ADAS Guide

Complete Guide to ADAS

ADAS features - colour code-01-01

Complete Guide to ADAS

The car industry is constantly changing and evolving, bringing smarter technologies to the consumer and improving vehicle safety, as well as comfort. It is in the interest of consumers, manufacturers and insurers to reduce the frequency of car accidents and the technologies that do so are highly sought after.

What is ADAS?

ADAS, which stands for Advanced Driver Assistance Systems, includes a variety of technologies, all of which help improve the driver’s awareness on the road and vehicle safety. ADAS comes in many forms, from alerting the driver of everything from traffic sign speeds to covering their blind spots. They can operate with a wide range of technology, such as radars or cameras to complete the job of lowering the risk of a collision as much as they can.

Why do we use ADAS?

The majority of road collisions are caused by human error, which are mistakes made directly by the driver which results in accidents. Advanced Driver Assistance Systems are developed to enhance vehicle safety by alerting the driver to a potential problem when it arises. ADAS are proven to minimise human error by alerting the driver to potential issues or taking over control of the vehicle. Some systems have even become mandatory in certain countries around the globe, proving how useful the system can be to drivers.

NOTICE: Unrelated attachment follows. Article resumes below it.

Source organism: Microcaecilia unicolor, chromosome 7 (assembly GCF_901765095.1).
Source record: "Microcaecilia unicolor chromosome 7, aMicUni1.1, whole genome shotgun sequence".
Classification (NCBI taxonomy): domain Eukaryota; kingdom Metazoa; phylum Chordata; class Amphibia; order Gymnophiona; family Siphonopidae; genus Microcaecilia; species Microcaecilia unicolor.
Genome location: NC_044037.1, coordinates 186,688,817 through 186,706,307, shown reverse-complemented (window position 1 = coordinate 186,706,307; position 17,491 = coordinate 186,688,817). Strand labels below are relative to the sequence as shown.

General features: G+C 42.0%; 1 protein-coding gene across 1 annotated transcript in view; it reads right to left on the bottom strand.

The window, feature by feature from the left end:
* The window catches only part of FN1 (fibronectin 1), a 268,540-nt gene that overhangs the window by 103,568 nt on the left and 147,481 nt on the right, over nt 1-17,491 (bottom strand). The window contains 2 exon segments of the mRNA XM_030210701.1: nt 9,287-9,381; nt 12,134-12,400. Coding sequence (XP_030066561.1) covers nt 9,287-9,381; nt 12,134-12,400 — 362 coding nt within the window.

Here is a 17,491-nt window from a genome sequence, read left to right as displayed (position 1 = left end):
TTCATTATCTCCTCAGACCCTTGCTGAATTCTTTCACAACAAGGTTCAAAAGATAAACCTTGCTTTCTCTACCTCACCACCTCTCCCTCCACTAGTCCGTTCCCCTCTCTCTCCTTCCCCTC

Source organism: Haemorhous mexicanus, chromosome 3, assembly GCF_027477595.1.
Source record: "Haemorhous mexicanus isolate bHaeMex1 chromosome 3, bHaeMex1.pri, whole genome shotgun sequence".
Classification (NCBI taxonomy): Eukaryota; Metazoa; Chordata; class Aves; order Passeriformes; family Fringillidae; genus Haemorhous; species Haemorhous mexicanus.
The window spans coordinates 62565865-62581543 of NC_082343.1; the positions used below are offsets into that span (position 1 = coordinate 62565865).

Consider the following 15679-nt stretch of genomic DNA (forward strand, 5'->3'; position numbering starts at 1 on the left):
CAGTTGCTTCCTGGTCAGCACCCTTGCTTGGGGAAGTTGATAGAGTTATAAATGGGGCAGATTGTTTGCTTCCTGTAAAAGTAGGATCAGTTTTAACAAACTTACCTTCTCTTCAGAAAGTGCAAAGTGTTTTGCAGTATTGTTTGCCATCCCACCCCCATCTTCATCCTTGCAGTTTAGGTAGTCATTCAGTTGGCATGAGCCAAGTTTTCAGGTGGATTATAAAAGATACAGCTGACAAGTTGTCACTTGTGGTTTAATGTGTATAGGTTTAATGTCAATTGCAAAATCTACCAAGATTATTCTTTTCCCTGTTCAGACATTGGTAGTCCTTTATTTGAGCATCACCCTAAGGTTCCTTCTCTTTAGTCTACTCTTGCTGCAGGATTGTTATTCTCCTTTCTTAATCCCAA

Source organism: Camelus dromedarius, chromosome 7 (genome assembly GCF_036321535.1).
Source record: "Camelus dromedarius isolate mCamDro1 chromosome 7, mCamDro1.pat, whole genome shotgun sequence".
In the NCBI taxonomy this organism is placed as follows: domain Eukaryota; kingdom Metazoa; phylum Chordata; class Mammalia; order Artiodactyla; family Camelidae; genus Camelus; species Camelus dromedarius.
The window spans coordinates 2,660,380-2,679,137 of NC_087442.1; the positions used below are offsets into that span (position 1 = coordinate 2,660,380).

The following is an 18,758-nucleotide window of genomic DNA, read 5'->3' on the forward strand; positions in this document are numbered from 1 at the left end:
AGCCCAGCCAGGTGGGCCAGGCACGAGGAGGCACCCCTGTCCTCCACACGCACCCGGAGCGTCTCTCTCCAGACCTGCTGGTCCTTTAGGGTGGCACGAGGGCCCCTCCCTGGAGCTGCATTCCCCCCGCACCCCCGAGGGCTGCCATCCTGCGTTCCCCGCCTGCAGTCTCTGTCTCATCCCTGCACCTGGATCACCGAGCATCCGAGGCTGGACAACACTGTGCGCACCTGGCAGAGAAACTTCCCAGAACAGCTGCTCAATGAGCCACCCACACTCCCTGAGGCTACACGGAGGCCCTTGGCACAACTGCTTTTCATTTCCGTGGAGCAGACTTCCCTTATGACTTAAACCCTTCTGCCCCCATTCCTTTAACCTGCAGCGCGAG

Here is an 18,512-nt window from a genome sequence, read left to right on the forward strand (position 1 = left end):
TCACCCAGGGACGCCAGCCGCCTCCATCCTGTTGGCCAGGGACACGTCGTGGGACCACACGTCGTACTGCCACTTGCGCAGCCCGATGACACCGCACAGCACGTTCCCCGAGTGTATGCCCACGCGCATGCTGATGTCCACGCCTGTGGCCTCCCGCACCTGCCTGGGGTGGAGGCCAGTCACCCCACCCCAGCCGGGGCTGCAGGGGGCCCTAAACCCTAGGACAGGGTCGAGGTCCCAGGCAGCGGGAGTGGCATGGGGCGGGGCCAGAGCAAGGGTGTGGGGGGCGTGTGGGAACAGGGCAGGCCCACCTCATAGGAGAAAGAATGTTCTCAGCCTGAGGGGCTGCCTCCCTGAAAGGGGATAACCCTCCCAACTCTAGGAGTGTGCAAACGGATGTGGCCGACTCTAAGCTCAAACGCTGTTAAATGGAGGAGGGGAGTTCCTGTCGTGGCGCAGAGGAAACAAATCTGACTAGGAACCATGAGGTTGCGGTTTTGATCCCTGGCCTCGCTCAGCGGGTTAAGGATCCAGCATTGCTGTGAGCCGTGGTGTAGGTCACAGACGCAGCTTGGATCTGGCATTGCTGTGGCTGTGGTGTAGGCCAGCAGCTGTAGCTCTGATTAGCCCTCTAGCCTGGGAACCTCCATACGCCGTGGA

Where are ADAS cameras and sensors located?

ADAS cameras and/or sensors are located on the front, back and sides of the vehicle to capture images of the road, road signs, vehicles, and any other obstacles. Images are then captured and relayed back to the driver and ADAS system to trigger a safety response to the obstacle. The safety response can be a variety of actions, such as triggering an emergency brake or alerting the driver to an upcoming zebra crossing.

Common examples of ADAS

There are many examples of ADAS, all of which have saved human lives and prevented collisions by improving the awareness of the driver. Here we’ll take a look at the most universal and effective forms of ADAS and what they do to prevent human error traffic collisions.